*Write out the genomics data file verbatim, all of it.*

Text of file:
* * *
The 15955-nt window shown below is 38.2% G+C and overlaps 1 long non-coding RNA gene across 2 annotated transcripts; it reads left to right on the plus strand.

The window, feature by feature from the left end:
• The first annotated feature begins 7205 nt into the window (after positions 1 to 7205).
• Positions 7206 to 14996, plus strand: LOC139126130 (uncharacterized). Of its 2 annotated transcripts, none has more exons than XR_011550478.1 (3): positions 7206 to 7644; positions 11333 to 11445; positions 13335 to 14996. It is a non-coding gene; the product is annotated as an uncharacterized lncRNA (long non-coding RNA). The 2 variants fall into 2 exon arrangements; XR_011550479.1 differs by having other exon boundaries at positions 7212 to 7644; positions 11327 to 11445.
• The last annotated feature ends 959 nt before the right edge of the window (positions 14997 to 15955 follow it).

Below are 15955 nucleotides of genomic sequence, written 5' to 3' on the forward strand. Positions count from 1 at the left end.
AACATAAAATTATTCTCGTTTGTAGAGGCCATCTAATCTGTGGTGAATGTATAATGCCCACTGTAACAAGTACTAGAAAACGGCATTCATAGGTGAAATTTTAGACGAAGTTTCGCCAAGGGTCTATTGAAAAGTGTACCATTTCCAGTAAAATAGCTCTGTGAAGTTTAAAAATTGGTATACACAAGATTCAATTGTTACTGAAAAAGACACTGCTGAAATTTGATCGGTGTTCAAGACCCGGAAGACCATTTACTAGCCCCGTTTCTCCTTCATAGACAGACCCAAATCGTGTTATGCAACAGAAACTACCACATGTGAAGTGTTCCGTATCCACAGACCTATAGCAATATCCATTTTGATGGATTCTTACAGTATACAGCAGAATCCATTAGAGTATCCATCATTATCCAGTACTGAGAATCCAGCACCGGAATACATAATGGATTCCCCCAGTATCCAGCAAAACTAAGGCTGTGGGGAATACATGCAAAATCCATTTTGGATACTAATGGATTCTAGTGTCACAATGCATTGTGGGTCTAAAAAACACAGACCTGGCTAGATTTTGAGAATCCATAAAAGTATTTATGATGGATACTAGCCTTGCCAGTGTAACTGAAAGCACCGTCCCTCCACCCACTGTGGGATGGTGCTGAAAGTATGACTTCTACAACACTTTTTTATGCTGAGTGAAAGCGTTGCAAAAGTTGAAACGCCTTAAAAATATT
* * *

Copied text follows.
The 15955-nt window shown below is 38.2% G+C and overlaps 1 long non-coding RNA gene across 2 annotated transcripts; it reads left to right on the plus strand.

The window, feature by feature from the left end:
• The first annotated feature begins 7205 nt into the window (after positions 1 to 7205).
• Positions 7206 to 14996, plus strand: LOC139126130 (uncharacterized). Of its 2 annotated transcripts, none has more exons than XR_011550478.1 (3): positions 7206 to 7644; positions 11333 to 11445; positions 13335 to 14996. It is a non-coding gene; the product is annotated as an uncharacterized lncRNA (long non-coding RNA). The 2 variants fall into 2 exon arrangements; XR_011550479.1 differs by having other exon boundaries at positions 7212 to 7644; positions 11327 to 11445.
• The last annotated feature ends 959 nt before the right edge of the window (positions 14997 to 15955 follow it).

Below are 15955 nucleotides of genomic sequence, written 5' to 3' on the forward strand. Positions count from 1 at the left end.
AACATAAAATTATTCTCGTTTGTAGAGGCCATCTAATCTGTGGTGAATGTATAATGCCCACTGTAACAAGTACTAGAAAACGGCATTCATAGGTGAAATTTTAGACGAAGTTTCGCCAAGGGTCTATTGAAAAGTGTACCATTTCCAGTAAAATAGCTCTGTGAAGTTTAAAAATTGGTATACACAAGATTCAATTGTTACTGAAAAAGACACTGCTGAAATTTGATCGGTGTTCAAGACCCGGAAGACCATTTACTAGCCCCGTTTCTCCTTCATAGACAGACCCAAATCGTGTTATGCAACAGAAACTACCACATGTGAAGTGTTCCGTATCCACAGACCTATAGCAATATCCATTTTGATGGATTCTTACAGTATACAGCAGAATCCATTAGAGTATCCATCATTATCCAGTACTGAGAATCCAGCACCGGAATACATAATGGATTCCCCCAGTATCCAGCAAAACTAAGGCTGTGGGGAATACATGCAAAATCCATTTTGGATACTAATGGATTCTAGTGTCACAATGCATTGTGGGTCTAAAAAACACAGACCTGGCTAGATTTTGAGAATCCATAAAAGTATTTATGATGGATACTAGCCTTGCCAGTGTAACTGAAAGCACCGTCCCTCCACCCACTGTGGGATGGTGCTGAAAGTATGACTTCTACAACACTTTTTTATGCTGAGTGAAAGCGTTGCAAAAGTTGAAACGCCTTAAAAATATT